For the past few months, a small group of mothers in Paris have been driving to northern France and Germany with carloads filled with blankets, clothing and food. They leave behind the comfort of their own homes in search of broken families who need immediate assistance. They find many each time because there are thousands now living in makeshift refugee camps on the outskirts of French and German towns.
Kelly Dailey (American), Reema Shakir Jraidan (Iraqi-American) and Carina Okula (Australian) are three of these women on a two-fold mission for the volunteer association Every Child is a GEM:
- To ensure that every child is given a chance to thrive
- To promote a greater understanding of the plight of children, orphans and widows worldwide who are disadvantaged by poverty, lack of education, civil strife, homelessness, abuse and disease.
The passionate volunteer work they do is pushing them beyond their own borders and limits. INSPIRELLE spoke with Kelly, Reema and Carina just after their latest trip to northern France where about 2,500 refugees, children and adults, are struggling in dire, freezing conditions.
How would you describe the conditions you’ve witnessed on your visits to these refugee and migrant camps in Grande Synthe on the edges of Dunkerque?
CARINA: Honestly, it is hard to put into words the conditions that people are living in. Even images don’t show the depth of how bad it truly is. When we first started going, the mud was everywhere, there was rotting food, garbage, boots – it all mixes into to one large mass with the people. As we sat and talked to one camp resident whom we’ve become very attached to, a rat ran out from under a palette that kept her little space out of the mud, and it scampered up between the tents. To get to the Swiss kitchen (a volunteer setup providing a hot meal) you have to walk through mud, mud, mud and along the way there were dead rats.
There is no electricity, no heating. There is a row of portable toilets beside the garbage bins, and until recently the showers had not been working for three months. There are now a handful of showers working, but they have to serve nearly 3000 people. On each subsequent visit, the conditions have deteriorated from those we saw the previous week. People are now deep in mud up to 20cm deep, and it’s necessary to trek through this to get to the food distribution or the toilet. It’s just impossible.
There are families living with little more than plastic liners (like garbage bags) wrapped around trees with a fire pit in the middle to keep them warm. They have no escape from the mud and cold.
Kelly, you co-founded Every Child is a Gem to help refugees, vulnerable children and widows. What motivated you to start this worldwide volunteer association?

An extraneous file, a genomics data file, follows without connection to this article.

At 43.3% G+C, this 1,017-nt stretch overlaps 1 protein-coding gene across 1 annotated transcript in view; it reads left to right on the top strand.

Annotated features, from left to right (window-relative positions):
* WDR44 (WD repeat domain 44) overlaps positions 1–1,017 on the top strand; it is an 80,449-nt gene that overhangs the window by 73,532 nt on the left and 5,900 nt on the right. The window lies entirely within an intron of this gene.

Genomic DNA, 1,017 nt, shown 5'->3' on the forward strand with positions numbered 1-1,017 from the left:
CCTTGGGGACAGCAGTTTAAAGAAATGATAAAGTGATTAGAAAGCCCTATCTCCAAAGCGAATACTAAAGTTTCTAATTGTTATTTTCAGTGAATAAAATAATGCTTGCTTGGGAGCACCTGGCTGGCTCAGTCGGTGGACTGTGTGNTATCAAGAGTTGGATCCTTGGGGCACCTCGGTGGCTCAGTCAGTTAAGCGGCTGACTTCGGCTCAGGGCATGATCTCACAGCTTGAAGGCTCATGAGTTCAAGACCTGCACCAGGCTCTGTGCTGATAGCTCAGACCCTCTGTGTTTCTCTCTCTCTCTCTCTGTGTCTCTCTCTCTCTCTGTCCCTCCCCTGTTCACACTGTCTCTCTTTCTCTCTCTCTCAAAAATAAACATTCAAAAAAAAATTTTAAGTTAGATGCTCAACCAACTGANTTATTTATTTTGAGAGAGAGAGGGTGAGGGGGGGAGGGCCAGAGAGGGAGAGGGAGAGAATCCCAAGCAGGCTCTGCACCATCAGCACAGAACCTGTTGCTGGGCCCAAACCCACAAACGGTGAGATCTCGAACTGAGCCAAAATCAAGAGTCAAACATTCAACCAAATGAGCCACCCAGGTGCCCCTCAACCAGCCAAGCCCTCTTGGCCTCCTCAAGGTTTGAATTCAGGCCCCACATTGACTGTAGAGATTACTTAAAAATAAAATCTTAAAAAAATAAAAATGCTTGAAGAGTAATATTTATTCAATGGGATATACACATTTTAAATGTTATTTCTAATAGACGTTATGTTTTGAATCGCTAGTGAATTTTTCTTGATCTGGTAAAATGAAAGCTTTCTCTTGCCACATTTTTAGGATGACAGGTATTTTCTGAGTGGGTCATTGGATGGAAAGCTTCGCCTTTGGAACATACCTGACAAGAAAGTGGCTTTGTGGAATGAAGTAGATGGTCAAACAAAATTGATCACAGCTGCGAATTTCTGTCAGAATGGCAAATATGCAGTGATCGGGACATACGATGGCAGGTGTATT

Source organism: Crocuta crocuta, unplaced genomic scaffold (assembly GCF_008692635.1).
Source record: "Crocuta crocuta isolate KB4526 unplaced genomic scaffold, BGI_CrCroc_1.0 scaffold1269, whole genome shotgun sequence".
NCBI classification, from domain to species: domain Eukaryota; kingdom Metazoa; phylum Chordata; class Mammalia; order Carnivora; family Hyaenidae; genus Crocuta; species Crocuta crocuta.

Relationships. It basically all comes down to this and my passion to see people flourish in their gifts in order for their “gems” to shine.
Every Child is a Gem actively started in 2007 through a relationship I developed over eight years with an American woman named Lori, who is the head of Every Child is a Gem, USA.
I personally have a lot of relationships with people across the world whom are passionate about abolishing poverty and are on-site actively empowering those that are poor, abused and disadvantaged to obtain education, freedom and resources to better their lives. I like to call them “Gem Ambassadors”.
Often, I’ve contemplated just leaving everything and moving to Mozambique, Kenya, India, Cambodia, Dominican Republic, etc. and physically joining them.
But I have a family (husband and two children) and a business in France, The Dailey Method Paris, so that wasn’t really an option.
How has your work with your association evolved?
Since 2007, we have gone from working closely with two orphanage complexes in Kenya to helping a friend’s organization raise funds for an educational centre in the Dominican Republic. We have grown organically because Every Child is a GEM was founded on, and evolves through, relationships. We are all 100% volunteers so the work sometimes wanes, sometimes surges, depending on life circumstances. But most of all, it’s about our relationship to each other and supporting each others’ passion.
Some of the events we’ve done in France are to raise funds and awareness: a dance performance at the Casino de Paris, an Art Exhibit at the Paris Country Club, recurrent dance classes at The Dailey Method Paris Studio and Marymount International School, children’s birthday parties, jewelry sales, photography shoots, art auctions and music concerts.
As a result we’ve been able to construct wells, build and expand educational buildings, hire teachers, buy land, repurchase one orphan out of slavery, start widows projects, create a school, support two computer programs, and now bring much needed supplies to refugee camps.
Your volunteers started collecting clothing and other essentials in 2015 and driving from Paris with carloads of supplies to provide them to refugees in Germany. Why start in Germany?
KELLY: Again, this evolved through relationships. Through Carina’s many numerous relationships and my clients, we had such an overwhelming response to our call for help, that my studio and her home were flooded with donations with nowhere to take them.
I have good friends who pastor a church in Duisburg, Germany. I knew that they have the same heart for the poor as I do and were working with the refugees. So, one Monday in November I called Martin and asked him if they could use some clothes for the refugees. He introduced me to Agnes, who was volunteering several times a week at Düsseldorf Airport welcoming the “Train of Hope”. These trains arrive every other night carrying 600 to 1000 people. They definitely needed clothes, so Carina and I went.
How does this current refugee crisis compare to others you have witnessed over the years?